Mon. Oct 26th, 2020

Rich nations snap up more than half of promised Covid-19 vaccine supply

Oxfam’s alert coincided with a meeting of the health and finance ministers of G20 countries who met to discuss the global pandemic in New York.

rich nations snap up more than half of promised covid 19 vaccine supply - Rich nations snap up more than half of promised Covid-19 vaccine supply

Wealthy nations representing just 13 percent of the world’s population have already cornered more than half (51 percent) of the promised doses of leading COVID-19 vaccine candidates, according to Oxfam.

The London-based humanitarian group said it had analyzed the deals that pharmaceutical corporations and vaccine producers have already struck with nations around the world.

The five leading vaccine producers are currently in phase 3 clinical trials.

Oxfam said it calculated the combined production capacity of these five vaccine candidates at 5.94 billion doses, enough for 2.97 billion people given that all five future vaccines will or are highly likely to require two doses based on data collected by analytics company Airfinity. 

UK secures 5 doses per head of population

Beyond the five leading vaccine candidates, Oxfam added that reported vaccine deals also reveal stark inequalities between countries. 

The UK government, for example, has managed to secure deals on several leading vaccine candidates equivalent to five doses per head of population. 

By contrast, Oxfam said, its analysis reveals that Bangladesh has so far secured only one dose for every nine people.

There are also large differences in the willingness of pharmaceutical companies to set aside supply for poorer nations. 

Not enough capacity

The international agency also warned that the same companies simply do not have the capacity to make enough vaccines for everyone who needs one, adding that even in the extremely unlikely event that all five vaccines succeed, nearly two thirds (61 percent) of the world’s population will not have a vaccine until at least 2022. 

“The calculations expose a broken system that protects the monopolies and profits of pharmaceutical corporations and favours wealthy nations, while artificially restricting production and leaving most of the world’s population waiting longer than necessary for a vaccine.“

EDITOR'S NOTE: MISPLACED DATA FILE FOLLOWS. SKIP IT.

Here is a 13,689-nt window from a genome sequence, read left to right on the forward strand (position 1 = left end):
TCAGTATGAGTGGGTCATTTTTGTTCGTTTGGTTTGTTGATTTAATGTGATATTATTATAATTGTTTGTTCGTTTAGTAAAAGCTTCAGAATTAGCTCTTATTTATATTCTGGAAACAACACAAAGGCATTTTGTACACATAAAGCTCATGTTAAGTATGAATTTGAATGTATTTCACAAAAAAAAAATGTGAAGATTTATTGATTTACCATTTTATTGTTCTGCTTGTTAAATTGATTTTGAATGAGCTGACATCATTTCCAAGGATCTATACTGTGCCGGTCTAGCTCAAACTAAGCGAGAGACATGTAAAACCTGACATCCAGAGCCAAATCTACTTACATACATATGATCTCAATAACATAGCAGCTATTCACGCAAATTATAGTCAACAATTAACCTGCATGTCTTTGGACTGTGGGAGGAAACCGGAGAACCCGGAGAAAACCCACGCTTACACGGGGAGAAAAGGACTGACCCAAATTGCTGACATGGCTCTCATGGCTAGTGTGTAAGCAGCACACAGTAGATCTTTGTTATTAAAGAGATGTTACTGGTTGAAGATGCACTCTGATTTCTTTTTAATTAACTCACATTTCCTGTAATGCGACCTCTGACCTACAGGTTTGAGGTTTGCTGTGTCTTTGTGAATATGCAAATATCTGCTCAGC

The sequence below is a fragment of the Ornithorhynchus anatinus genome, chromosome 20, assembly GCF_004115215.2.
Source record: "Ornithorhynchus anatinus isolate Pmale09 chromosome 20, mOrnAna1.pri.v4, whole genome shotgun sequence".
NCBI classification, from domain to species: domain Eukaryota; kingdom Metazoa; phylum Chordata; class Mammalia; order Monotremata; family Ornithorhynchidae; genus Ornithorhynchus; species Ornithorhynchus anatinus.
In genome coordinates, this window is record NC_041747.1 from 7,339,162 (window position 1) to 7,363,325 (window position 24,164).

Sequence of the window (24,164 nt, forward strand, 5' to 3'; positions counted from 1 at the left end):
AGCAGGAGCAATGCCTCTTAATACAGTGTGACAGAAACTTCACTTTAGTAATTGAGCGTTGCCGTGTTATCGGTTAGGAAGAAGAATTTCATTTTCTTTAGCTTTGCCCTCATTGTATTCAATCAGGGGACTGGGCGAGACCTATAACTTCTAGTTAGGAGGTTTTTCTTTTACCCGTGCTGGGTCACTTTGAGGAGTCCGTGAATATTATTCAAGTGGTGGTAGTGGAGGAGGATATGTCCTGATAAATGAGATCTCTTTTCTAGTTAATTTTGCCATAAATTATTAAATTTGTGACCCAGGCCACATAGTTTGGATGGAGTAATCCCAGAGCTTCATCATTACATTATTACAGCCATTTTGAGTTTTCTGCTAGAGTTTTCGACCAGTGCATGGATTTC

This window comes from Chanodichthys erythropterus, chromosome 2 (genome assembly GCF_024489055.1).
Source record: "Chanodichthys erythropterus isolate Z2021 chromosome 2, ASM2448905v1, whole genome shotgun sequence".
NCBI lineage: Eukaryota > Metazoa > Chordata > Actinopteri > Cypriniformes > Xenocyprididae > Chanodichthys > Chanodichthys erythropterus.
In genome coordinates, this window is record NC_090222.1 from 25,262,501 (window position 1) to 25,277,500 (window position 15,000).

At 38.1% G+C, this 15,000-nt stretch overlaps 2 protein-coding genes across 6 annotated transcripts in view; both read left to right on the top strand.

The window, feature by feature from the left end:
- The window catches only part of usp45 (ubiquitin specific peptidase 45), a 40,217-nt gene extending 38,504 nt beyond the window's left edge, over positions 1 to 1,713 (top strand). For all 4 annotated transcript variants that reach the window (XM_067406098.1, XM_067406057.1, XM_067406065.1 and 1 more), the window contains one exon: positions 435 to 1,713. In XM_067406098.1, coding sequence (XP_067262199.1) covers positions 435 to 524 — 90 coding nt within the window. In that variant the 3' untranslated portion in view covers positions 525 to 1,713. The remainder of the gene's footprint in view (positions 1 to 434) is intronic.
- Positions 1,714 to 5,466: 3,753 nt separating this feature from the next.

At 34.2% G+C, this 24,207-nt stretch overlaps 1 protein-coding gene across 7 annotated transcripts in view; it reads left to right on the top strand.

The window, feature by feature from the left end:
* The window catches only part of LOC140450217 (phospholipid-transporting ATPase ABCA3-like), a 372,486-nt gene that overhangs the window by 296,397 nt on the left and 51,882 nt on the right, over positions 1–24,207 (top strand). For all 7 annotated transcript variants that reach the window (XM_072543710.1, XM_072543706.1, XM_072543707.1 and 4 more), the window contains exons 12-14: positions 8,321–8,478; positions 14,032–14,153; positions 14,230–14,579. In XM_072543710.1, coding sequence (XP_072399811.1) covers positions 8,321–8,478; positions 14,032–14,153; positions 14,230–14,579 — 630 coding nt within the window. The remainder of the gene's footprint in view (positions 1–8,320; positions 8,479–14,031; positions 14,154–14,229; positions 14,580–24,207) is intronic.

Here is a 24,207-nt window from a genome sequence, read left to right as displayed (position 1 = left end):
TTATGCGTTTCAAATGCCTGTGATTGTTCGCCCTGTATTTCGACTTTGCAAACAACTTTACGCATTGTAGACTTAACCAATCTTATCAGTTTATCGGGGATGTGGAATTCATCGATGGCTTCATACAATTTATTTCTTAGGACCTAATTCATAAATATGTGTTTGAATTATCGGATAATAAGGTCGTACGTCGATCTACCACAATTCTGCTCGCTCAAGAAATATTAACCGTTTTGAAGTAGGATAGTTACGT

Oxfam says one of the leading vaccine candidates, developed by the US-based company Moderna, has received $2.48 billion in committed taxpayer’s money. 

“Despite this, the company has said it intends to make a profit from its vaccine and has sold the options for all of its supply to rich nations ―at prices that range from $12-16 per dose in the US to around $35 per dose for other countries― putting protection out of reach for many people living in poverty.”

Protecting monopolies

Oxfam, along with other organizations across the world are calling for a People’s Vaccine ―available to everyone, free of charge and distributed fairly based on need. 

This will only be possible, the group said, if pharmaceutical corporations allow vaccines to be produced as widely as possible by freely sharing their knowledge free of patents, instead of protecting their monopolies and selling to the highest bidder. 

3bbfd5f2 eiocd4bxyainnpq - Rich nations snap up more than half of promised Covid-19 vaccine supply

Chema Vera, Interim Executive Director of Oxfam International, said: “Governments will prolong this crisis in all of its human tragedy and economic damage if they allow pharmaceutical companies to protect their monopolies and profits.” 

“No single corporation will ever be able to meet the world’s need for a COVID-19 vaccine. That’s why we are calling on them to share their knowledge free of patents and to get behind a quantum leap in production to keep everyone safe. We need a People’s Vaccine, not a profit vaccine.” 

While Moderna has so far pledged doses of its vaccine exclusively to rich countries, AstraZeneca has pledged two-thirds (66 percent) of doses to developing countries. 

Winnie Byanyima, Executive Director of UNAIDS and Under-Secretary General, said: “We in the AIDS movement have seen in the past how corporations use monopolies to artificially restrict supplies of life-saving medicines and inflate their prices. 

“Anything short of that will lead to more deaths and economic chaos, forcing millions into destitution.”

The economic case for requiring pharmaceutical companies to share their vaccine knowledge free of patents so that production can be scaled up as fast as possible could not be clearer, the agency said.  

UK, US, Australia, Hong Kong, Japan, Switzerland, Israel, and the EU leads the way 

Nine COVID-19 vaccines are currently going through phase 3 clinical trials, of which supply deals have been made public for five. 

These vaccines are being developed by AstraZeneca, Gamaleya/Sputnik, Moderna, Pfizer and Sinovac. 

Supply deals have already been agreed for 5.303 billion doses, of which 2.728 billion (51 percent) have been bought by developed countries including the UK, US, Australia, Hong Kong & Macau, Japan, Switzerland and Israel, as well as the European Union. 

The remaining 2.575 billion doses have been bought by or promised to developing countries including India, Bangladesh, China, Brazil, Indonesia and Mexico among others.

Oxfam says the IMF’s latest World Economic Outlook from June 2020 projected the cumulative loss to the global economy for 2020 and 2021 at $12 trillion. 

Using data provided by the Access to Covid-19 Tools (ACT) Accelerator, Oxfam has calculated that the estimated cost to research, make, procure and distribute a vaccine to everyone on the planet could cost $70.6 billion. 

Therefore, it says, the cost of providing a vaccine for everyone on Earth is equivalent to 0.59% of cost of COVID-19 to the global economy. 

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